Advertising Standards Authority Bans Infamous Oscar Pistorius Ad From Paddy Power
Mar 24, 2014
Advertising Standards Authority ordered to remove Paddy Power’s Oscar Pistorius ad in its current form.
Only some extremely lazy media portals haven’t bashed Paddy Power for their infamous Oscar Pistorius advert. The online and mobile sportsbook operating under British gambling laws has already been cracked down by the Advertising Standards Authority for advertising “money off if he walks” free from his trial.
Paddy are renowned for their borderline advertising campaigns, but this particular one may have gone too far. The ad has quickly become the most complained about advert in the United Kingdom of all time. A total number of 5,525 complaints has been recorded so far, but more are still coming in.
The ad and the regulator
It was high time for the Advertising Standards Authority to step in and govern the matter. The ad has appeared once in The Sun on Sunday, revealing a picture similar to an Oscar prize statuette with Pistorius face photoshopped onto it. The line read: “It’s Oscar Time. Money back if he walks. We will refund all losing bets on the Oscar Pistorius trial if he is found not guilty.”
The advert has fueled fury on the day of Oscar Pistorius’ murder trial. Protests featuring a petition on Change.com, have labeled the ad “sick” and called for any money raised by the online sportsbook in the United Kingdom to be forwarded to groups working to tackle violence against women.
Advertising Standards Authority reacts to infamous Paddy advert
• Oscar Pistorius ad from Paddy Power received lots of criticism and complaints
• The bookie operating under British gambling laws was ordered to remove the ad
• Paddy Power is renowned for borderline advertising campaigns
This time around the Advertising Standards Authority carried out an unusual move by ordering an immediate removal of the ad, while it investigates. The reasons for investigations were the complaints that the advert has trivialized the issues of a murder trial, death of a woman and even a disability.
Other complaints were circling around the fact that the ad could lead to widespread offence. Advertising Standards Authority challenged the ad whether it has brought the advertising into disrepute. Paddy Power retaliated saying that in context of the high-level of media coverage the trial was enjoying, it wasn’t a surprise that the ad received so many complaints.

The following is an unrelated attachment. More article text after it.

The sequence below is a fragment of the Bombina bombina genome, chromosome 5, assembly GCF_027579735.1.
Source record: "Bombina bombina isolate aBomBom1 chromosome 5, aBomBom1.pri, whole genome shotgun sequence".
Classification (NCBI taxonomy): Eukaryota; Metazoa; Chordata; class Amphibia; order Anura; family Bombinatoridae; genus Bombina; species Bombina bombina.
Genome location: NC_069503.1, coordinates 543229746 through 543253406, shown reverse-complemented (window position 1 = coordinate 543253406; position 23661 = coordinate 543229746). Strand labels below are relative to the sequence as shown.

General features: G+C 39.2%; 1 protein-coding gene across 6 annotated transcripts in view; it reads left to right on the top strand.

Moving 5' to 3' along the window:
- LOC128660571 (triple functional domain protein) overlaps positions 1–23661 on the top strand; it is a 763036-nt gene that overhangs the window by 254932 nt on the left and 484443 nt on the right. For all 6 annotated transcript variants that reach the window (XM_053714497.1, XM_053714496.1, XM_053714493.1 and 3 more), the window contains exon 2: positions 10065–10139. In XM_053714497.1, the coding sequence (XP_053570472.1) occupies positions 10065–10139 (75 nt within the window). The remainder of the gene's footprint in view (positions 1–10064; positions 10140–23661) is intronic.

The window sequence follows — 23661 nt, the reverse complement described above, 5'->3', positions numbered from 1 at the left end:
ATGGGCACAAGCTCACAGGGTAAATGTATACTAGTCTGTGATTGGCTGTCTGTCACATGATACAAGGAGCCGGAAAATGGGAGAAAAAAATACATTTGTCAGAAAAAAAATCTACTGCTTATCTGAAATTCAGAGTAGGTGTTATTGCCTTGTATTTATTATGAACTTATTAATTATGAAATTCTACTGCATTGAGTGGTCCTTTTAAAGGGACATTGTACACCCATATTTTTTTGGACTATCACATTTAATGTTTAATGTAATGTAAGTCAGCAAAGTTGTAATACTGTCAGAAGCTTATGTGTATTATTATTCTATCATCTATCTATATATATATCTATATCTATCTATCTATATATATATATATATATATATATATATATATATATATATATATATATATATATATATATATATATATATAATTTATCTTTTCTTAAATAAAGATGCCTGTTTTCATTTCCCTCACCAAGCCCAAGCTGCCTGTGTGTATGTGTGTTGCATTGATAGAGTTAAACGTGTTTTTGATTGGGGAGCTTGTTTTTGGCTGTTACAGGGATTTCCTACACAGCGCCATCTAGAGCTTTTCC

British gambling news quoted Paddy Power officials saying they believed the sports betting offering on a leading news story hasn’t trivialized the abovementioned issues in any way. According to them the ad represented a reflection of public interest, fueled by the media, and was in no way a commentary on death, disability, or violence.
However, Paddy accepted the ad contained double meaning of “if he walks”, but that didn’t cause widespread offence. It was merely an inoffensive play on words. The bookies were quick to add that they are a company that has been and still is supporting various sporting events involving disabled athletes.
The newspaper where the ad was published, The Sun on Sunday, revealed that the decision to go ahead with the advert was carried out in good faith and wasn’t intended to offend the readers. They added that the offence the ad had caused is regretted. Newspaper has also added they will ensure the raised concerns will be taken into consideration for any relevant decisions in the future.
Advertising Standards Authority revealed that after thorough investigation it didn’t find the ad to make any explicit reference to death, violence or disability. However, the advertising rules clearly state that any references to anyone who was dead, were to be handled with special care. The authority confirmed the advert could be interpreted as shedding light on the issues surrounding a murder trial, where a woman has been shot by her boyfriend.
ASA has also noted that the ad’s line “money back if he walks” could be construed as an attempt to focus on the serious decision-making process within the trial, at the same time reference to Pistorius’ disability could cause widespread offence.
The Advertising Standards Authority’s statement reads: “We acknowledged that the ad had appeared in the context of a high profile murder trial that had received extensive media coverage and was of interest to the public.”
It goes on to state: “We considered it would therefore have been reasonable to foresee that serious or widespread offence was likely to be caused by placing an ad that sought commercial advantage based on that trial and which made light of the sensitive issues involved. Given the content of the ad, and the prevailing circumstances at the time of its publication, we concluded that it brought advertising into disrepute.”
The ruling of Advertising Standards Authority has banned the ad in its current form. The authority added: “We told Paddy Power to ensure their future ads did not cause serious or widespread offence and did not bring advertising into disrepute.”